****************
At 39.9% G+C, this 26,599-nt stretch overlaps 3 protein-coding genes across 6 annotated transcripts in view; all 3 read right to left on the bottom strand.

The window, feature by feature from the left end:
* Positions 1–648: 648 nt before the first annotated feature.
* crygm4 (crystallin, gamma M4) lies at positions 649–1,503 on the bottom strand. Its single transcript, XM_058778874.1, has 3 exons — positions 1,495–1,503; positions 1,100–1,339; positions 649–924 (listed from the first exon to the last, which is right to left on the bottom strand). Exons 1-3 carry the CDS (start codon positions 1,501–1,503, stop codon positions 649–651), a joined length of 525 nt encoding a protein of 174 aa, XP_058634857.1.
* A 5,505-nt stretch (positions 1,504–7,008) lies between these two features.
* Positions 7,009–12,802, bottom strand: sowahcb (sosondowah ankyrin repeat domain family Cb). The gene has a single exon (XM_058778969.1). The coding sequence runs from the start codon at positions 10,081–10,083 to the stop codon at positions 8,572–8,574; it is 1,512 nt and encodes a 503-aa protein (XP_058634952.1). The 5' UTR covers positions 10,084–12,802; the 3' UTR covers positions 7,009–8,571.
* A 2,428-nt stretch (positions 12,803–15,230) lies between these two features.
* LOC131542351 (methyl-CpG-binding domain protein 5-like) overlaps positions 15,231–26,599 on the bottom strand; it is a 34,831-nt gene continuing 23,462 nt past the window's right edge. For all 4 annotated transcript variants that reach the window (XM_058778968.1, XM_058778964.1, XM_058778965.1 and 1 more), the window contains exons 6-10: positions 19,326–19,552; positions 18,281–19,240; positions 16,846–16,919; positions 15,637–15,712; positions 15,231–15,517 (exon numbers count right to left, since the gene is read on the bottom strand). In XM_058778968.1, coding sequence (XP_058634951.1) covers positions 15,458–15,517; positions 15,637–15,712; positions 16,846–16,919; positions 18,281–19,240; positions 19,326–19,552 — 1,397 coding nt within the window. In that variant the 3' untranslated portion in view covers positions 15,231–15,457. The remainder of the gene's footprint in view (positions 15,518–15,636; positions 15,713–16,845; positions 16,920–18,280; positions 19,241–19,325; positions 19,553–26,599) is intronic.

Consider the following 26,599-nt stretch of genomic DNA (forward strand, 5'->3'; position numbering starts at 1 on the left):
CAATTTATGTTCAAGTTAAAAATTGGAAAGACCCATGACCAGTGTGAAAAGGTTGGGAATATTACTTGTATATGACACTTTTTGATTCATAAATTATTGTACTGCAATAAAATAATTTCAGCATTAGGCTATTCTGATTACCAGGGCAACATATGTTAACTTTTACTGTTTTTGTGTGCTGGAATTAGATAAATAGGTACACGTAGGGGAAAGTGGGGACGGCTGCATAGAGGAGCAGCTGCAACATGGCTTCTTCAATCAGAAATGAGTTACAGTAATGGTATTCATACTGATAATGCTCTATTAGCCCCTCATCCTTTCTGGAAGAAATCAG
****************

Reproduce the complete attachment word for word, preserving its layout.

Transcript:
At 39.9% G+C, this 26,599-nt stretch overlaps 3 protein-coding genes across 6 annotated transcripts in view; all 3 read right to left on the bottom strand.

The window, feature by feature from the left end:
* Positions 1–648: 648 nt before the first annotated feature.
* crygm4 (crystallin, gamma M4) lies at positions 649–1,503 on the bottom strand. Its single transcript, XM_058778874.1, has 3 exons — positions 1,495–1,503; positions 1,100–1,339; positions 649–924 (listed from the first exon to the last, which is right to left on the bottom strand). Exons 1-3 carry the CDS (start codon positions 1,501–1,503, stop codon positions 649–651), a joined length of 525 nt encoding a protein of 174 aa, XP_058634857.1.
* A 5,505-nt stretch (positions 1,504–7,008) lies between these two features.
* Positions 7,009–12,802, bottom strand: sowahcb (sosondowah ankyrin repeat domain family Cb). The gene has a single exon (XM_058778969.1). The coding sequence runs from the start codon at positions 10,081–10,083 to the stop codon at positions 8,572–8,574; it is 1,512 nt and encodes a 503-aa protein (XP_058634952.1). The 5' UTR covers positions 10,084–12,802; the 3' UTR covers positions 7,009–8,571.
* A 2,428-nt stretch (positions 12,803–15,230) lies between these two features.
* LOC131542351 (methyl-CpG-binding domain protein 5-like) overlaps positions 15,231–26,599 on the bottom strand; it is a 34,831-nt gene continuing 23,462 nt past the window's right edge. For all 4 annotated transcript variants that reach the window (XM_058778968.1, XM_058778964.1, XM_058778965.1 and 1 more), the window contains exons 6-10: positions 19,326–19,552; positions 18,281–19,240; positions 16,846–16,919; positions 15,637–15,712; positions 15,231–15,517 (exon numbers count right to left, since the gene is read on the bottom strand). In XM_058778968.1, coding sequence (XP_058634951.1) covers positions 15,458–15,517; positions 15,637–15,712; positions 16,846–16,919; positions 18,281–19,240; positions 19,326–19,552 — 1,397 coding nt within the window. In that variant the 3' untranslated portion in view covers positions 15,231–15,457. The remainder of the gene's footprint in view (positions 15,518–15,636; positions 15,713–16,845; positions 16,920–18,280; positions 19,241–19,325; positions 19,553–26,599) is intronic.

Consider the following 26,599-nt stretch of genomic DNA (forward strand, 5'->3'; position numbering starts at 1 on the left):
CAATTTATGTTCAAGTTAAAAATTGGAAAGACCCATGACCAGTGTGAAAAGGTTGGGAATATTACTTGTATATGACACTTTTTGATTCATAAATTATTGTACTGCAATAAAATAATTTCAGCATTAGGCTATTCTGATTACCAGGGCAACATATGTTAACTTTTACTGTTTTTGTGTGCTGGAATTAGATAAATAGGTACACGTAGGGGAAAGTGGGGACGGCTGCATAGAGGAGCAGCTGCAACATGGCTTCTTCAATCAGAAATGAGTTACAGTAATGGTATTCATACTGATAATGCTCTATTAGCCCCTCATCCTTTCTGGAAGAAATCAG